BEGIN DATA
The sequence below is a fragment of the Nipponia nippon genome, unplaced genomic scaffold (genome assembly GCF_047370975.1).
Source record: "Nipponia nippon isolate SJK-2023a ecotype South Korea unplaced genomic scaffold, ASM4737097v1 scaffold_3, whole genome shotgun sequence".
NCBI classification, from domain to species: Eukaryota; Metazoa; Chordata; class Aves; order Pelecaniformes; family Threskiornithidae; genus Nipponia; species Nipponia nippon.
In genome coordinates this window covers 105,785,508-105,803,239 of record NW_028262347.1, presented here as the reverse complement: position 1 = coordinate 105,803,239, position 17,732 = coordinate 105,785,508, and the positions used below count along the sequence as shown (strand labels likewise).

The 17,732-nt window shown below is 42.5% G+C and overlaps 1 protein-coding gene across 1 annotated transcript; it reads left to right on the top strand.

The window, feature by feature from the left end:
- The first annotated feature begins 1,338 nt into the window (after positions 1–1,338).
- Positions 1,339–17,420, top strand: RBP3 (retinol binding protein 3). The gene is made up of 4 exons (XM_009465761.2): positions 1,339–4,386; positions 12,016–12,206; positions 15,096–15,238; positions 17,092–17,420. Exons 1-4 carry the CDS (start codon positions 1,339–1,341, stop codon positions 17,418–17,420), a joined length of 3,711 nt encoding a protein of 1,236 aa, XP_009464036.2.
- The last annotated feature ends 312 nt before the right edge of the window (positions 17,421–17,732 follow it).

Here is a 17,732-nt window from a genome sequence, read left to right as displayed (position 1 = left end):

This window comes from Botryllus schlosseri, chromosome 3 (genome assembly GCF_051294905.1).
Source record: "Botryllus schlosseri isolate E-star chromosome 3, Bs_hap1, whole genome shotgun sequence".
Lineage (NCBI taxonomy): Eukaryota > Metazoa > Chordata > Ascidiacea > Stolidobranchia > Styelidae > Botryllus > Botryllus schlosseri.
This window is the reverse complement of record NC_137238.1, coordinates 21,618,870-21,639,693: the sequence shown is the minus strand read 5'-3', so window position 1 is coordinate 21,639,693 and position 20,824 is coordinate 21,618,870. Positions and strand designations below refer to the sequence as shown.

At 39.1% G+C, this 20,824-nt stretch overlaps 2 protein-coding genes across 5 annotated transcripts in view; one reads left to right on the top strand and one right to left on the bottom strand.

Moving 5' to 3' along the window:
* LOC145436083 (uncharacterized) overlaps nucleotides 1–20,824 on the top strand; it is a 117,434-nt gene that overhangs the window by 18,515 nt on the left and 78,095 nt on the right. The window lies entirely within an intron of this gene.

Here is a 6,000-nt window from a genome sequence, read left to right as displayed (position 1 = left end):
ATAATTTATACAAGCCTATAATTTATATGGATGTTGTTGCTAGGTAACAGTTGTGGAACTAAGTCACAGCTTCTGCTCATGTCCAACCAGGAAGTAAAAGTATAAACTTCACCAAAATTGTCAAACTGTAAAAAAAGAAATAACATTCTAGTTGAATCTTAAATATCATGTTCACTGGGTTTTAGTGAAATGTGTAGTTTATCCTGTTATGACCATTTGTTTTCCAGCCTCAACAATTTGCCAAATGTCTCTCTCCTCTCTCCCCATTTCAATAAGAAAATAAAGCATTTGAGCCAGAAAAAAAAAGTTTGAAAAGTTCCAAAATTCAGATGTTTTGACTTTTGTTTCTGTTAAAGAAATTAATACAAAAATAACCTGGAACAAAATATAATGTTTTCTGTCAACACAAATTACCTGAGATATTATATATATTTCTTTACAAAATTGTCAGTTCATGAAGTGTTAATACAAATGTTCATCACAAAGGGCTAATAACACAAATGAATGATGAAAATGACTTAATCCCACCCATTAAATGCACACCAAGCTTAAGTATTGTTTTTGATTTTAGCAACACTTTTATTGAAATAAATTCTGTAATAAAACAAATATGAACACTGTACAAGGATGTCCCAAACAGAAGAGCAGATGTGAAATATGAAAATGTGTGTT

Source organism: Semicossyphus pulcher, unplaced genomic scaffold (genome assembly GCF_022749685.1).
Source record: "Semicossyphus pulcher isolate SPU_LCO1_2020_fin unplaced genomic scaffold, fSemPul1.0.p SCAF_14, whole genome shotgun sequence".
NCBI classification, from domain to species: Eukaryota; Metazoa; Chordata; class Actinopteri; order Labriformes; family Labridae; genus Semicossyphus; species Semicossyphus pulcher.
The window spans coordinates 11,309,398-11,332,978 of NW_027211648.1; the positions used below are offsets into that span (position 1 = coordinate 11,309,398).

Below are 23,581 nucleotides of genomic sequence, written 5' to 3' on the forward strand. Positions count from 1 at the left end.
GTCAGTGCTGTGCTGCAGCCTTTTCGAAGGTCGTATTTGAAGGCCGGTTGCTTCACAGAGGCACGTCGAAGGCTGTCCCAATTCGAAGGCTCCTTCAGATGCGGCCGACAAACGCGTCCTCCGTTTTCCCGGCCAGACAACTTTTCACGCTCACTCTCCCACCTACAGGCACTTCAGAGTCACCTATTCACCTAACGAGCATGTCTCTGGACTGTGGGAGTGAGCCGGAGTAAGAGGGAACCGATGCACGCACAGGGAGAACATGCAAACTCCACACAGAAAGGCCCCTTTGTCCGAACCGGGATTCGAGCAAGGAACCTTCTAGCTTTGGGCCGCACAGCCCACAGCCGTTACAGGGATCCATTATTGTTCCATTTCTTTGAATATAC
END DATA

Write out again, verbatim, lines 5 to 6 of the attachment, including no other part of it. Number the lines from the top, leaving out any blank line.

The 17,732-nt window shown below is 42.5% G+C and overlaps 1 protein-coding gene across 1 annotated transcript; it reads left to right on the top strand.

The window, feature by feature from the left end: